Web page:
Furthermore, penal substitution emphasizes Jesus’ life of obedience as a legal formality (God needed the perfect victim), and therefore de-emphasizes (however unwittingly) discipleship. It does not have any mechanism built into it that would conect Jesus’ form of life to our own, and in fact, many articulations of it–when combined with a strong grace vs. works bent–might actually work to discourage the imitation of Christ. On the other hand, other, older theories of atonement–such as the ransom theory, the moral exemplary theory, and Christus victor–do, in fact have a compelling account of discipleship built into them. We are ransomed to follow Jesus; we respond to God’s call for our reconciliation. Generally, with penal substitution, you get moved into the non-hell category of God’s gradebook, and then you are told–essentially–to try and be nice.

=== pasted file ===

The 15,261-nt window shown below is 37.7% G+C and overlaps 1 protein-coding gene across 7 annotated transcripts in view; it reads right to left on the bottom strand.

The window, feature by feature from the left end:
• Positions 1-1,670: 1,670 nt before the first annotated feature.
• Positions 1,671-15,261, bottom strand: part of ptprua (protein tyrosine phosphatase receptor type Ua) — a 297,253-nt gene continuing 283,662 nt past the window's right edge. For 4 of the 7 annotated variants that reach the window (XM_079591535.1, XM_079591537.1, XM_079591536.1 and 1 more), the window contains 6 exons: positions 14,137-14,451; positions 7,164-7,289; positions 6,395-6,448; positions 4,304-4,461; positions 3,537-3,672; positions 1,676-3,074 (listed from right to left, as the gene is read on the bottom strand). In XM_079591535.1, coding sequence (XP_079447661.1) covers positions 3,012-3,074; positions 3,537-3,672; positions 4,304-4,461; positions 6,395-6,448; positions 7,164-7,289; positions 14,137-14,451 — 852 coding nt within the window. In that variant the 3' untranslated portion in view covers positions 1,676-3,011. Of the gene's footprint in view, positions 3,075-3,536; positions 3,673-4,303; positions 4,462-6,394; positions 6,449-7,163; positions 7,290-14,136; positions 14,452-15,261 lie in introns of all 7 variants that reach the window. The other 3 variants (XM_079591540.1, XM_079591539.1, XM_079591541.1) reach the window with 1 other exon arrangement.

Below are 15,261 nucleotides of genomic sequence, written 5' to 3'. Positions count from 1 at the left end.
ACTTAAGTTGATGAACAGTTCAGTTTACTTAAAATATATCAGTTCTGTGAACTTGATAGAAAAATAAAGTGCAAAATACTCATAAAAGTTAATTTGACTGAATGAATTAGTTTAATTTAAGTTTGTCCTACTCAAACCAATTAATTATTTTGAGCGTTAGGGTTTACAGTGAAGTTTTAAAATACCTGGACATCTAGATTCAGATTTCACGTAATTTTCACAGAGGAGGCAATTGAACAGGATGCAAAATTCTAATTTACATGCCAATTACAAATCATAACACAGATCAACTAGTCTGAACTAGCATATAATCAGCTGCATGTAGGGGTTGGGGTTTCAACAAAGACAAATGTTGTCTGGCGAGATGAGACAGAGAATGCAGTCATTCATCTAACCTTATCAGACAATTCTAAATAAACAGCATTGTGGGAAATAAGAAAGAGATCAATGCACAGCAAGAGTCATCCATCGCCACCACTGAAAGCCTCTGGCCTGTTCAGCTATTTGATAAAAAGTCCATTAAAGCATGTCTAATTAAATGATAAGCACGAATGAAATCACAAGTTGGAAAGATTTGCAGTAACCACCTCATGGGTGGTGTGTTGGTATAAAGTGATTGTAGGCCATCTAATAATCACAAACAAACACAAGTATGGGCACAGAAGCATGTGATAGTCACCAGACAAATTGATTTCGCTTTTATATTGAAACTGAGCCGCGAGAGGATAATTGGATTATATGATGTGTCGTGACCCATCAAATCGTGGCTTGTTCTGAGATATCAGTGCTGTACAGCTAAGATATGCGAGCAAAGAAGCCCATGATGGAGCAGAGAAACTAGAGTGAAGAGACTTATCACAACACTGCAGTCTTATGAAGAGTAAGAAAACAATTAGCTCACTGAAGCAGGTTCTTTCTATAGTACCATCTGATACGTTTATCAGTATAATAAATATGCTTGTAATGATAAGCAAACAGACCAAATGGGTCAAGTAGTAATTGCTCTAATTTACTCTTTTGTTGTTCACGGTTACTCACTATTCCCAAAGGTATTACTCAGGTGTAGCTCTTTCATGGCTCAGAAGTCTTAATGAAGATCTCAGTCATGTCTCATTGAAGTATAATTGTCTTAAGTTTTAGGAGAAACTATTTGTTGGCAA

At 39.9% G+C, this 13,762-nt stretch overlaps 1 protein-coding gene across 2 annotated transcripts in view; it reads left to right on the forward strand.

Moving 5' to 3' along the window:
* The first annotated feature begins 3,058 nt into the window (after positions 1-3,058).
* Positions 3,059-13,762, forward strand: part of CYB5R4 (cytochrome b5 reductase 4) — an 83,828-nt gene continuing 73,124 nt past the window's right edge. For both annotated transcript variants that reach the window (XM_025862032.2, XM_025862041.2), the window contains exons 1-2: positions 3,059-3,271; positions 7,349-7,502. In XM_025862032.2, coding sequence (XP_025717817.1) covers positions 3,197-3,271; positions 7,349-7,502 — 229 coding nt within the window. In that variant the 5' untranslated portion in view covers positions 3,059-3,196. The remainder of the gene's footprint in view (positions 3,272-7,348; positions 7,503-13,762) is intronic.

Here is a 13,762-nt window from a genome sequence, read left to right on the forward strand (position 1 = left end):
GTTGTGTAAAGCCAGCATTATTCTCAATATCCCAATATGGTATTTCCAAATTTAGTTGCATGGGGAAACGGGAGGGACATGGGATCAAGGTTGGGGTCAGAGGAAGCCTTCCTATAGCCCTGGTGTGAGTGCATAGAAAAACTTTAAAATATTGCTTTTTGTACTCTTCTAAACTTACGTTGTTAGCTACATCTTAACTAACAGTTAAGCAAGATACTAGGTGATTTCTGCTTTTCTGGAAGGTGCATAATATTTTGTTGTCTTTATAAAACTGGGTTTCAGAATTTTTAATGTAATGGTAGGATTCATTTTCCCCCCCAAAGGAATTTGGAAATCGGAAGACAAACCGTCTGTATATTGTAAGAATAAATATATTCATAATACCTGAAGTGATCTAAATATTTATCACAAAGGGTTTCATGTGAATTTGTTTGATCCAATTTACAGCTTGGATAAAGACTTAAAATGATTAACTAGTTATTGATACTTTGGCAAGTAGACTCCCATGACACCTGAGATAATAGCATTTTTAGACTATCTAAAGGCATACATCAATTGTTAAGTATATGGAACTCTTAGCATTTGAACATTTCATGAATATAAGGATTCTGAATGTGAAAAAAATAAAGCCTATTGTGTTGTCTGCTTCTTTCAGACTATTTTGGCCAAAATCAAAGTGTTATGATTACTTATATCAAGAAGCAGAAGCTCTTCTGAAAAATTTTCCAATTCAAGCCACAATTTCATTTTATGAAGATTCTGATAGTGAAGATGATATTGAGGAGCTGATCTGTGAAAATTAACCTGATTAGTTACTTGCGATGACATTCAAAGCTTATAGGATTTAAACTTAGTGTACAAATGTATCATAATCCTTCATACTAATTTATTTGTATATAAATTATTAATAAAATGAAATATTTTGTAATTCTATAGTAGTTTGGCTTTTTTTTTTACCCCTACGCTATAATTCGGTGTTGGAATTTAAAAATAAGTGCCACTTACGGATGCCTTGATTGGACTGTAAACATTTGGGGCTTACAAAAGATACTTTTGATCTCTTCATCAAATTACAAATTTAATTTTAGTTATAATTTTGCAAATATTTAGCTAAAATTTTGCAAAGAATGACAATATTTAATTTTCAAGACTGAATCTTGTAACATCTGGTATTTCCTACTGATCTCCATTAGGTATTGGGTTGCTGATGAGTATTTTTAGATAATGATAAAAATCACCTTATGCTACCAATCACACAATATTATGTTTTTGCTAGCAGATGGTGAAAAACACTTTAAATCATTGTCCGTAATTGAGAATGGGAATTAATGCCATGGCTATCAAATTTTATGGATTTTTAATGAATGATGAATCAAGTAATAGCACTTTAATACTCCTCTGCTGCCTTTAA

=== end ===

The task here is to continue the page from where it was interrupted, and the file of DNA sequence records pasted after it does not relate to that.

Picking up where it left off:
Most of all, the penal substiutionary theory of atonement turns the biblical account of what God was doing the the Cross upside down, in that it makes God the object of reconciliation with humans, rather than its agent. Read carefully these passages from Paul, and see what you notice:

All have sinned and fall short of God’s glory, but all are treated as righteous freely by his grace because of a ransom that was paid by Christ Jesus. Through his faithfulness, God displayed Jesus as the place of sacrifice where mercy is found by means of his blood. (Rom. 3.23-25)

But God shows his love for us, because while we were still sinners Christ died for us. (Rom. 5.8)